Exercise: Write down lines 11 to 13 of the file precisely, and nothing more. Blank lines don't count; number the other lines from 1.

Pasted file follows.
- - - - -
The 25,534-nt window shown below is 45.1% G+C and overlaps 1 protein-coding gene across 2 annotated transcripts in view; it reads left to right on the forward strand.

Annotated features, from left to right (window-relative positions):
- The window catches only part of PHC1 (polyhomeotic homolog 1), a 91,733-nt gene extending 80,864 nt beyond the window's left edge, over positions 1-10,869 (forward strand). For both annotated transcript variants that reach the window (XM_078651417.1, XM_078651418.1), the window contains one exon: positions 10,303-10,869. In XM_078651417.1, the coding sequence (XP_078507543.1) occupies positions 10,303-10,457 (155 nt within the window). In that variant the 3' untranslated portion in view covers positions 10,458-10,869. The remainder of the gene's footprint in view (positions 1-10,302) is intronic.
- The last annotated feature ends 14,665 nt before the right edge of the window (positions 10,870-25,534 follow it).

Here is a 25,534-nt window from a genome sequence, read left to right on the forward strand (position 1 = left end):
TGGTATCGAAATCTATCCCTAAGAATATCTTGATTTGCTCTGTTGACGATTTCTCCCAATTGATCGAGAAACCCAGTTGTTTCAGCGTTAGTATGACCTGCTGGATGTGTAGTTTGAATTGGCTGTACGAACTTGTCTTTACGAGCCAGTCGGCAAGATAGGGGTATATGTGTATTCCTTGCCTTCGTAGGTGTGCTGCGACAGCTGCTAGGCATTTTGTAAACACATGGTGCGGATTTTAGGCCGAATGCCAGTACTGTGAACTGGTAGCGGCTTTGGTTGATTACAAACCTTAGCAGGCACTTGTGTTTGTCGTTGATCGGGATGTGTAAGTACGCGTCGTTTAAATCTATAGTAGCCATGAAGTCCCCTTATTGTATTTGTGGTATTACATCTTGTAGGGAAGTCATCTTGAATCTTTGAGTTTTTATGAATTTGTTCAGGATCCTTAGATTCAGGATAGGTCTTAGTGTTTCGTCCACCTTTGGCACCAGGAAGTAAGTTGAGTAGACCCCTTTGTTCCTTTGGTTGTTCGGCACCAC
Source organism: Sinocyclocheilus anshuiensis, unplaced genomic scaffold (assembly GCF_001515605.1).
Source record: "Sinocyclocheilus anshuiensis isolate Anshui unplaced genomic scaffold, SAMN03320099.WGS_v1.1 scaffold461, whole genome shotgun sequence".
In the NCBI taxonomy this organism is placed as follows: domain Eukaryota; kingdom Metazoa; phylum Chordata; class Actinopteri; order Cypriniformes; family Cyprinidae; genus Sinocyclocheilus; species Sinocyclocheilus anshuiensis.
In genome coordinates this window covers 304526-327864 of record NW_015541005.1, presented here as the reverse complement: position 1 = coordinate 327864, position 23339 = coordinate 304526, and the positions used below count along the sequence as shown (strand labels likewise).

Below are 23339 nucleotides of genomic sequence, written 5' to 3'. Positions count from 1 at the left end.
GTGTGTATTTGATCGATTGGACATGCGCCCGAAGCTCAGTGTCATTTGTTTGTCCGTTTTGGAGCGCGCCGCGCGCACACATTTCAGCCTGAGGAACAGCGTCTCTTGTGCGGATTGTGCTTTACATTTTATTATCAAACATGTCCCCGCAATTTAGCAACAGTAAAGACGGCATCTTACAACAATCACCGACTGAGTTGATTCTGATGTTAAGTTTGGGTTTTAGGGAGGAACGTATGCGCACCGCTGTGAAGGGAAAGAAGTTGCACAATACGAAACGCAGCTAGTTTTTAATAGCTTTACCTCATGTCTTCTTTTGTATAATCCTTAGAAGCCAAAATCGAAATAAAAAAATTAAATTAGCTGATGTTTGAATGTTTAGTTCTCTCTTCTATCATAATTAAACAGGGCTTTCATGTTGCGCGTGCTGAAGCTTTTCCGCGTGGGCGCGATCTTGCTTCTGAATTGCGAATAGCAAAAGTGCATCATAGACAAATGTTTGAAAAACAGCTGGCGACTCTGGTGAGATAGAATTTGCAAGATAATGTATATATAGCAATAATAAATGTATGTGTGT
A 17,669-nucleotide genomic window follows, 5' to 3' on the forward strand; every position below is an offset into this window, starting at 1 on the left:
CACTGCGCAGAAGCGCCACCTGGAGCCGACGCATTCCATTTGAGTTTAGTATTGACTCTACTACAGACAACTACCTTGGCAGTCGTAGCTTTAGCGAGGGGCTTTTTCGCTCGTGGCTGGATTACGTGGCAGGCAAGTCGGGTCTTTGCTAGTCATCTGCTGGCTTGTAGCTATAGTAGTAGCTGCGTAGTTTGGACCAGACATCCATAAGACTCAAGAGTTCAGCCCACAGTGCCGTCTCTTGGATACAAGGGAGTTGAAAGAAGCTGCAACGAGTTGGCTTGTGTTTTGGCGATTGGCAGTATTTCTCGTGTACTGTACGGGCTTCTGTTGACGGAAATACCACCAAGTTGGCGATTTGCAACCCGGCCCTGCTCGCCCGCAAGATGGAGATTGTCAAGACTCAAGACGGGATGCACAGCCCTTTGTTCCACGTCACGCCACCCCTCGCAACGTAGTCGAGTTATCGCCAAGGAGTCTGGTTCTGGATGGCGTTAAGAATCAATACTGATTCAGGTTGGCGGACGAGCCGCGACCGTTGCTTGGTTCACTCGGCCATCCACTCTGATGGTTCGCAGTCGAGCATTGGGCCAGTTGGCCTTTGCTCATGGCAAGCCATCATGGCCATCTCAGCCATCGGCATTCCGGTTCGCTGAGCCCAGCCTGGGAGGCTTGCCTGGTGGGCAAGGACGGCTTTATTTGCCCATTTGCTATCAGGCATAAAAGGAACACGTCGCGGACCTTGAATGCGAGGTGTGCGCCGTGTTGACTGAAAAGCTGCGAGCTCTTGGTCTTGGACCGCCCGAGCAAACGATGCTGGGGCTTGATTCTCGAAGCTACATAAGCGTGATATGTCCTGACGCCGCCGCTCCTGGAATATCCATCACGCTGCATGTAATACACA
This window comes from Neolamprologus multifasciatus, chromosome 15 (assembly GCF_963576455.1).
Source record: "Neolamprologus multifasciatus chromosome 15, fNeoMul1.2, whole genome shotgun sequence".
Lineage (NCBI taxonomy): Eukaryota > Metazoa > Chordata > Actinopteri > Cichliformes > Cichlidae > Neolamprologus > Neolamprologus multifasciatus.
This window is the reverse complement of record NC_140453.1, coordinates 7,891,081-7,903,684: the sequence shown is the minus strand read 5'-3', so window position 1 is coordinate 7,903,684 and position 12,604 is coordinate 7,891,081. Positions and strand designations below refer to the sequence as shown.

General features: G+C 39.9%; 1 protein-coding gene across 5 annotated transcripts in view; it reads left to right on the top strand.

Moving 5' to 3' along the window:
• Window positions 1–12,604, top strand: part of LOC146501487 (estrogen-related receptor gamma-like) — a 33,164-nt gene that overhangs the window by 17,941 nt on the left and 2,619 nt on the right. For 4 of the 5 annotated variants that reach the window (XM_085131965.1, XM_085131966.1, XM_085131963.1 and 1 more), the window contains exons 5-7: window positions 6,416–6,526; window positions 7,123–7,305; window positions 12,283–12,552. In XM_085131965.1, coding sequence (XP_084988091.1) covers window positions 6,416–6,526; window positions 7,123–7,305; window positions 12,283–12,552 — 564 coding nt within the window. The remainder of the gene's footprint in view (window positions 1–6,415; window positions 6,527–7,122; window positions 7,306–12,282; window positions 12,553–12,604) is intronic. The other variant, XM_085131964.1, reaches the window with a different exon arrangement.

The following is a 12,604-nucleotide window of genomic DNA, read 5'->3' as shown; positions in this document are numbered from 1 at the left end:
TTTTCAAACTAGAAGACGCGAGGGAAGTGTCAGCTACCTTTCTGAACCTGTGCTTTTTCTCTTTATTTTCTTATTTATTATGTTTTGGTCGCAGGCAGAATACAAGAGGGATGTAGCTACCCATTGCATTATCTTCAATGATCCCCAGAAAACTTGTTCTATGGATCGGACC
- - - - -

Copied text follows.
Below are 23339 nucleotides of genomic sequence, written 5' to 3'. Positions count from 1 at the left end.
GTGTGTATTTGATCGATTGGACATGCGCCCGAAGCTCAGTGTCATTTGTTTGTCCGTTTTGGAGCGCGCCGCGCGCACACATTTCAGCCTGAGGAACAGCGTCTCTTGTGCGGATTGTGCTTTACATTTTATTATCAAACATGTCCCCGCAATTTAGCAACAGTAAAGACGGCATCTTACAACAATCACCGACTGAGTTGATTCTGATGTTAAGTTTGGGTTTTAGGGAGGAACGTATGCGCACCGCTGTGAAGGGAAAGAAGTTGCACAATACGAAACGCAGCTAGTTTTTAATAGCTTTACCTCATGTCTTCTTTTGTATAATCCTTAGAAGCCAAAATCGAAATAAAAAAATTAAATTAGCTGATGTTTGAATGTTTAGTTCTCTCTTCTATCATAATTAAACAGGGCTTTCATGTTGCGCGTGCTGAAGCTTTTCCGCGTGGGCGCGATCTTGCTTCTGAATTGCGAATAGCAAAAGTGCATCATAGACAAATGTTTGAAAAACAGCTGGCGACTCTGGTGAGATAGAATTTGCAAGATAATGTATATATAGCAATAATAAATGTATGTGTGT
A 17,669-nucleotide genomic window follows, 5' to 3' on the forward strand; every position below is an offset into this window, starting at 1 on the left: